Work Your Weaknesses

When you start playing regularly you’ll quickly find out what your weaknesses are. You can choose to ignore them and hope they go away or turn them into strengths. I suggest the latter. A large amount of your time should be spent working on your weaknesses and practicing things that you are not yet able to do. At the start of each session select one weakness in each of the four elements and focus on those for the day’s practice.

Listen To And Play A Wide Variety Of Great Music

Listen to all kinds of music from rock and r&b to latin and Jazz. You will internalize the rhythms, the attitude and the language of ‘music’ which is what will make you a great musician and not just a drummer. If you have a well developed vocabulary then you will be able to express yourself fully and interact well with other musicians as well as the audience. You may just want to be a punk drummer but you should still take ideas from other styles and make them your own. It’ll spruce up your playing and make you a more well rounded player.

Total Immersion

When you really want to get a feel for a style of music then you need to immerse yourself in it. Listen to the music, watch concert footage, go to live shows, spend time with the players and learn about the culture and the history. If you can get the music and the vibe inside of you then you will be in a much better position to play it authentically.

Find The Time

If you are serious about your drumming then you need to find the time in your week to get your practice done. There’s no way around it. When you practice you get better, when you miss it you don’t. It’s that simple. Set aside a bit of time everyday for your drumming and make sure you get it done – no excuses.

Rome Wasn’t Built In A Day

All the great drummers took years to develop their skills and are still improving to this day. Don’t expect that after one years practice you’ll sound like Steve Smith, so be patient and enjoy the journey. If you can have fun with it and celebrate your little victories then you are far more likely to stick with it over the long term and benefit from the compounding effect of years of practice.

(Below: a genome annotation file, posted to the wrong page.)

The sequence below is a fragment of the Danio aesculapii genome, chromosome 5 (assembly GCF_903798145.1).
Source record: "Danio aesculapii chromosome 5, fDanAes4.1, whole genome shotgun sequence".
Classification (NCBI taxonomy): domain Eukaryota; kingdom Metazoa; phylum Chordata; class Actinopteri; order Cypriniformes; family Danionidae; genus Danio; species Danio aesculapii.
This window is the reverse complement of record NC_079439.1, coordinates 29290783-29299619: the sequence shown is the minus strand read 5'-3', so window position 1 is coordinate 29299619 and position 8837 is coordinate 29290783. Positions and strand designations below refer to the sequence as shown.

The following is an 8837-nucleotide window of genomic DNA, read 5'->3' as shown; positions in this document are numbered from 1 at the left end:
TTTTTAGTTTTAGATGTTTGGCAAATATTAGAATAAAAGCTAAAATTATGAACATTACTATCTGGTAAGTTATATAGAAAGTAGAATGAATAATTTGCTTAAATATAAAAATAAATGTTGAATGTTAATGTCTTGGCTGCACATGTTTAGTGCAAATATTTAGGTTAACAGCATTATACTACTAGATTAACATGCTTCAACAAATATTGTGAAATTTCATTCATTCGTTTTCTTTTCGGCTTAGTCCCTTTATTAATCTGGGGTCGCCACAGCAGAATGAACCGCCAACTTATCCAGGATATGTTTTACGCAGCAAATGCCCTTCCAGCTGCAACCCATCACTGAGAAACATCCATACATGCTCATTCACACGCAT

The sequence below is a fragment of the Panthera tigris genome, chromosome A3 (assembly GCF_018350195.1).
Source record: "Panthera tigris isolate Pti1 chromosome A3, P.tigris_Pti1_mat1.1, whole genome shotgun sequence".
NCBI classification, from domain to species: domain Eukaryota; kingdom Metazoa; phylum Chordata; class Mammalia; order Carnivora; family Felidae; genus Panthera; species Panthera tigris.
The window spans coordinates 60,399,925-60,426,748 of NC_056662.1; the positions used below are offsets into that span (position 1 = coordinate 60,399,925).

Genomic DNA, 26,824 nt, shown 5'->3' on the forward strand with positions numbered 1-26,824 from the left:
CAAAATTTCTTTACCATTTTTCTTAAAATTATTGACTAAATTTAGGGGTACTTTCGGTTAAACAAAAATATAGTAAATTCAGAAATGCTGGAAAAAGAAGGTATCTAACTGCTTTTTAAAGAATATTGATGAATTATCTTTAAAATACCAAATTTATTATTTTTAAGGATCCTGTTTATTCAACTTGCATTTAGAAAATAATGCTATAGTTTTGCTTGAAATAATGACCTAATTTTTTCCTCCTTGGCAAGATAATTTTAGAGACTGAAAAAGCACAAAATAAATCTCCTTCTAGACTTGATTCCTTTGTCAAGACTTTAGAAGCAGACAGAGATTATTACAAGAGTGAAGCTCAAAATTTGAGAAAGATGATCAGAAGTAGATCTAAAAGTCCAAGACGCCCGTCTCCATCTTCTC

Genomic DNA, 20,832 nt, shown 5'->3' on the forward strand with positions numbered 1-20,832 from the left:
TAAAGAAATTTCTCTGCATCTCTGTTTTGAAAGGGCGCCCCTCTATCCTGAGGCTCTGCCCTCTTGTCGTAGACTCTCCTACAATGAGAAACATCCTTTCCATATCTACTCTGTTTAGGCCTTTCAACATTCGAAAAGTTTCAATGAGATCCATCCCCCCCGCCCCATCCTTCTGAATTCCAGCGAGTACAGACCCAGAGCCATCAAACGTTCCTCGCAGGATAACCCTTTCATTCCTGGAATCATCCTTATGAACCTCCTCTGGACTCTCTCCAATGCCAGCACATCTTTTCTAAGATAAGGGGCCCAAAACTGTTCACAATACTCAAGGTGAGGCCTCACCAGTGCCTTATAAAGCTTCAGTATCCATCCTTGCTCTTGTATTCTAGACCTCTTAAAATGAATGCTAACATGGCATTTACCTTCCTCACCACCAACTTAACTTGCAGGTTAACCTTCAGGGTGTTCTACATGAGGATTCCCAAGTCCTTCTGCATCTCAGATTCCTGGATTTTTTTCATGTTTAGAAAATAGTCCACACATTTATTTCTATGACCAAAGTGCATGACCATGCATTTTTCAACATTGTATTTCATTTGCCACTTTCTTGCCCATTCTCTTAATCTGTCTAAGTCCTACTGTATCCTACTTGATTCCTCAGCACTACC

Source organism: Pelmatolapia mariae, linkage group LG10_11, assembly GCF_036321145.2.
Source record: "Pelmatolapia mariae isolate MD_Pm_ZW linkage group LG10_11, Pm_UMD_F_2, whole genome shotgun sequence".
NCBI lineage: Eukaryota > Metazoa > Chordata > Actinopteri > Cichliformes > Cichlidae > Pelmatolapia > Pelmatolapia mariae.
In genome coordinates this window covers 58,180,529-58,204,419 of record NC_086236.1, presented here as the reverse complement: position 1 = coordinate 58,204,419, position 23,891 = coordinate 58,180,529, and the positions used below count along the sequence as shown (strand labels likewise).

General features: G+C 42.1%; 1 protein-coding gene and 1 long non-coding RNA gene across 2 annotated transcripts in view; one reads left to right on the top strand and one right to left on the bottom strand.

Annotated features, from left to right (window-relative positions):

Make Time to Practice and Time to Play

One of the biggest errors a drummer can make is failing to make time for practice as well as time to jam. Believe it or not, there is a big difference here. Practice time is a chance to work on your technique, stick control, interdependence, beats and other things you want to master. Jam time is a chance to apply your newly learned skills to real applications, let loose and have some fun. Both are essential so you should structure your practice time to give an equal amount amount to each. The ultimate test is how you perform along with other players!

Have Fun No Matter What

This may all sound a little serious so you should never forget why you play – to have fun! No matter what you are working on, keep it light hearted and find ways to inject a little more excitement. If you are bored with rudiments put on your favorite track and practice along to that – single stroke rolls are much more fun when you’ve got a sweet bass line in your years. Invite some friends over and practice as a band.

Now Kill It! DN